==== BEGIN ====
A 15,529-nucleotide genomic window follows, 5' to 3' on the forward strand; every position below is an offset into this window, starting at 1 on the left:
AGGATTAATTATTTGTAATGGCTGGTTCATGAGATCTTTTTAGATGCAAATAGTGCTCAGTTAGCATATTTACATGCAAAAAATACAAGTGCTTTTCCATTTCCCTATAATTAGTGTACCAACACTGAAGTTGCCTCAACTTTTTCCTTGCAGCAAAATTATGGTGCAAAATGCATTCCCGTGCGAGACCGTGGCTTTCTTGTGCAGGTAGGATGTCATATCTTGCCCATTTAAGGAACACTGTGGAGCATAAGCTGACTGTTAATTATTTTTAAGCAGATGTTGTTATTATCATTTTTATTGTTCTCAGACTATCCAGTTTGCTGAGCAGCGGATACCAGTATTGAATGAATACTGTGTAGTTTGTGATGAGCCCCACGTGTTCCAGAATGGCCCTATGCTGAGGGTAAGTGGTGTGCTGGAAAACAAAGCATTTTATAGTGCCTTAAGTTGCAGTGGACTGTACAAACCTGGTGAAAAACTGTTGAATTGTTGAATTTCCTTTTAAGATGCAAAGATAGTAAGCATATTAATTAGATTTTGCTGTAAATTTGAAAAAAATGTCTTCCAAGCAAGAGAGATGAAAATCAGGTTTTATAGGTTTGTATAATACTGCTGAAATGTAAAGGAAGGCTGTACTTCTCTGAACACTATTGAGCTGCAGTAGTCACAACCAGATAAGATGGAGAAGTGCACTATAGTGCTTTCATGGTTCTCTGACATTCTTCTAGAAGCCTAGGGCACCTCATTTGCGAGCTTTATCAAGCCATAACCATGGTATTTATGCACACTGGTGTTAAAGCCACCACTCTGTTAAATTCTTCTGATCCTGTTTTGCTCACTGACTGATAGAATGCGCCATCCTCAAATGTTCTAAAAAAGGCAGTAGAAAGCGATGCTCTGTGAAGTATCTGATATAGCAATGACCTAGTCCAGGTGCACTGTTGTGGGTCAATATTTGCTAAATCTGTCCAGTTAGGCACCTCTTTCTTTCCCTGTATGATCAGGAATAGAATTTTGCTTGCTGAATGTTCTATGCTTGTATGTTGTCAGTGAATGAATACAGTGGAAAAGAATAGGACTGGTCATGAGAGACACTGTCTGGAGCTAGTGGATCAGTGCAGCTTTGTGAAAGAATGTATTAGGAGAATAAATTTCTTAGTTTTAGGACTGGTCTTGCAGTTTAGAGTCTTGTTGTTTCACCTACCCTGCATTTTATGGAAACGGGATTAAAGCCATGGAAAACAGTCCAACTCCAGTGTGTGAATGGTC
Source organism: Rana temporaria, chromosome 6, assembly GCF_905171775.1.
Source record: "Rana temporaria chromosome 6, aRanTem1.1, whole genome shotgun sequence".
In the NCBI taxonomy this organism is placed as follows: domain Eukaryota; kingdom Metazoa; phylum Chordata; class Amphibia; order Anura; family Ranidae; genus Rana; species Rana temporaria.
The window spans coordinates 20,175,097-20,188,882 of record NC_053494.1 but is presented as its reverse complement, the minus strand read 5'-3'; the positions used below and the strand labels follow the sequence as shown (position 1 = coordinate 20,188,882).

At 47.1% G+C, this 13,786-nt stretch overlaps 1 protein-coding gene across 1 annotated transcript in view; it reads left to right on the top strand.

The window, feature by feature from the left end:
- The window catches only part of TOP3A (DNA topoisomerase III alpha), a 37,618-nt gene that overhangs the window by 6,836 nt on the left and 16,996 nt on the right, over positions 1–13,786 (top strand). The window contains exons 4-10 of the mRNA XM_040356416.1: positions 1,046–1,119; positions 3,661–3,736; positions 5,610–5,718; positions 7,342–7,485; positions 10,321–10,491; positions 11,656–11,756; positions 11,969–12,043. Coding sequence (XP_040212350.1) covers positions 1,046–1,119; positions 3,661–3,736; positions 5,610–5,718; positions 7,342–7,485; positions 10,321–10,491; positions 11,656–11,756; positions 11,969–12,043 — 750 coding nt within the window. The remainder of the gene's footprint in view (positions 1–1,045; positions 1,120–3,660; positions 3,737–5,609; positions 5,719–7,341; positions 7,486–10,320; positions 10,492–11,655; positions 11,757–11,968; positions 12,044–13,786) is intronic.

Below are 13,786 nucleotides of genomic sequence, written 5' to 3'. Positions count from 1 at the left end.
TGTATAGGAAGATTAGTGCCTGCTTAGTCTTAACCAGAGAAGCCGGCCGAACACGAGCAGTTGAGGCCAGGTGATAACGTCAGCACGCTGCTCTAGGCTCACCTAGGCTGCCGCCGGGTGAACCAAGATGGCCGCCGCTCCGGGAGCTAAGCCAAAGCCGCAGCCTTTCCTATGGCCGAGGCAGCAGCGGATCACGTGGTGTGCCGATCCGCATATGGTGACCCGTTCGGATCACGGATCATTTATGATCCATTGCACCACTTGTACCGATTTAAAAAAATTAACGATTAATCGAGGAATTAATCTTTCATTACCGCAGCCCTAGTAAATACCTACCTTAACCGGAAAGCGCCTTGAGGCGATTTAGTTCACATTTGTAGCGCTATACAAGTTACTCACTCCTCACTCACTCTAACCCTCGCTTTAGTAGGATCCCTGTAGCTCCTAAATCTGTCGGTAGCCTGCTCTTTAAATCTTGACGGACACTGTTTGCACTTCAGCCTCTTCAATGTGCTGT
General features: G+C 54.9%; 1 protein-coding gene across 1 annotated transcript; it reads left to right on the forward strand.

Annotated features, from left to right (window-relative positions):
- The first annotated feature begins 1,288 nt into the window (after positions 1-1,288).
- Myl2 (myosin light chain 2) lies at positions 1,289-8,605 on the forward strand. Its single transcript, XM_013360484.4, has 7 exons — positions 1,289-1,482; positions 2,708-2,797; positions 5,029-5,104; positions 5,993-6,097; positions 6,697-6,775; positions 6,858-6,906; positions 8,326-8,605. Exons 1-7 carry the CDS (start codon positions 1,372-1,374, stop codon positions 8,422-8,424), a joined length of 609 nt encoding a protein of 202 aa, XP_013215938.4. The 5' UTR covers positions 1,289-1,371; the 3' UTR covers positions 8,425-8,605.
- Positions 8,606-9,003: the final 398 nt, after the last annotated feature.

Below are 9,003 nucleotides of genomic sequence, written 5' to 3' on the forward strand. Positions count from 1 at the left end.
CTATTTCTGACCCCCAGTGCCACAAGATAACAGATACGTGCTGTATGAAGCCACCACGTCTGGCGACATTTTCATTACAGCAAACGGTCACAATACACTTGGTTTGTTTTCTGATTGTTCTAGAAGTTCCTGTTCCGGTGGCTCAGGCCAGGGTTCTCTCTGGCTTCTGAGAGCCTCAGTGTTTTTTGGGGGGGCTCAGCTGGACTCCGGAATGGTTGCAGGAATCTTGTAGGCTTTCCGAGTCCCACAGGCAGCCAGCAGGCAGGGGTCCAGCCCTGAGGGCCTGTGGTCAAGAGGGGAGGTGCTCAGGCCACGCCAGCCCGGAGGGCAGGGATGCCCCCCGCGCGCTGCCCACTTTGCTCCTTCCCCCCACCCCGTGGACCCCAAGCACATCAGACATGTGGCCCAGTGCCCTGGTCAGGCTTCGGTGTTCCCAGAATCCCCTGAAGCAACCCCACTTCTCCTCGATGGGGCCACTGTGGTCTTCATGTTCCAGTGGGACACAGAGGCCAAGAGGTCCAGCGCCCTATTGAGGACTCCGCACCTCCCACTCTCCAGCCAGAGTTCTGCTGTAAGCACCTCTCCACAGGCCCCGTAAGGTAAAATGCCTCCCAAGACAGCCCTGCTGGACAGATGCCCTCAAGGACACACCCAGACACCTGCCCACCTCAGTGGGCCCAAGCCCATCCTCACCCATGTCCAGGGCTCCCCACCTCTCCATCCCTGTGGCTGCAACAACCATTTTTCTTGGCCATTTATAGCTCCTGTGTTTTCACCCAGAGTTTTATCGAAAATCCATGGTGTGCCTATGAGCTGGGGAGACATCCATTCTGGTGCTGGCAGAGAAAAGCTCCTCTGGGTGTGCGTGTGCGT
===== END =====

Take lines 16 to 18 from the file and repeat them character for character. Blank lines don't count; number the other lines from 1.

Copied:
- Positions 8,606-9,003: the final 398 nt, after the last annotated feature.

Below are 9,003 nucleotides of genomic sequence, written 5' to 3' on the forward strand. Positions count from 1 at the left end.
CTATTTCTGACCCCCAGTGCCACAAGATAACAGATACGTGCTGTATGAAGCCACCACGTCTGGCGACATTTTCATTACAGCAAACGGTCACAATACACTTGGTTTGTTTTCTGATTGTTCTAGAAGTTCCTGTTCCGGTGGCTCAGGCCAGGGTTCTCTCTGGCTTCTGAGAGCCTCAGTGTTTTTTGGGGGGGCTCAGCTGGACTCCGGAATGGTTGCAGGAATCTTGTAGGCTTTCCGAGTCCCACAGGCAGCCAGCAGGCAGGGGTCCAGCCCTGAGGGCCTGTGGTCAAGAGGGGAGGTGCTCAGGCCACGCCAGCCCGGAGGGCAGGGATGCCCCCCGCGCGCTGCCCACTTTGCTCCTTCCCCCCACCCCGTGGACCCCAAGCACATCAGACATGTGGCCCAGTGCCCTGGTCAGGCTTCGGTGTTCCCAGAATCCCCTGAAGCAACCCCACTTCTCCTCGATGGGGCCACTGTGGTCTTCATGTTCCAGTGGGACACAGAGGCCAAGAGGTCCAGCGCCCTATTGAGGACTCCGCACCTCCCACTCTCCAGCCAGAGTTCTGCTGTAAGCACCTCTCCACAGGCCCCGTAAGGTAAAATGCCTCCCAAGACAGCCCTGCTGGACAGATGCCCTCAAGGACACACCCAGACACCTGCCCACCTCAGTGGGCCCAAGCCCATCCTCACCCATGTCCAGGGCTCCCCACCTCTCCATCCCTGTGGCTGCAACAACCATTTTTCTTGGCCATTTATAGCTCCTGTGTTTTCACCCAGAGTTTTATCGAAAATCCATGGTGTGCCTATGAGCTGGGGAGACATCCATTCTGGTGCTGGCAGAGAAAAGCTCCTCTGGGTGTGCGTGTGCGT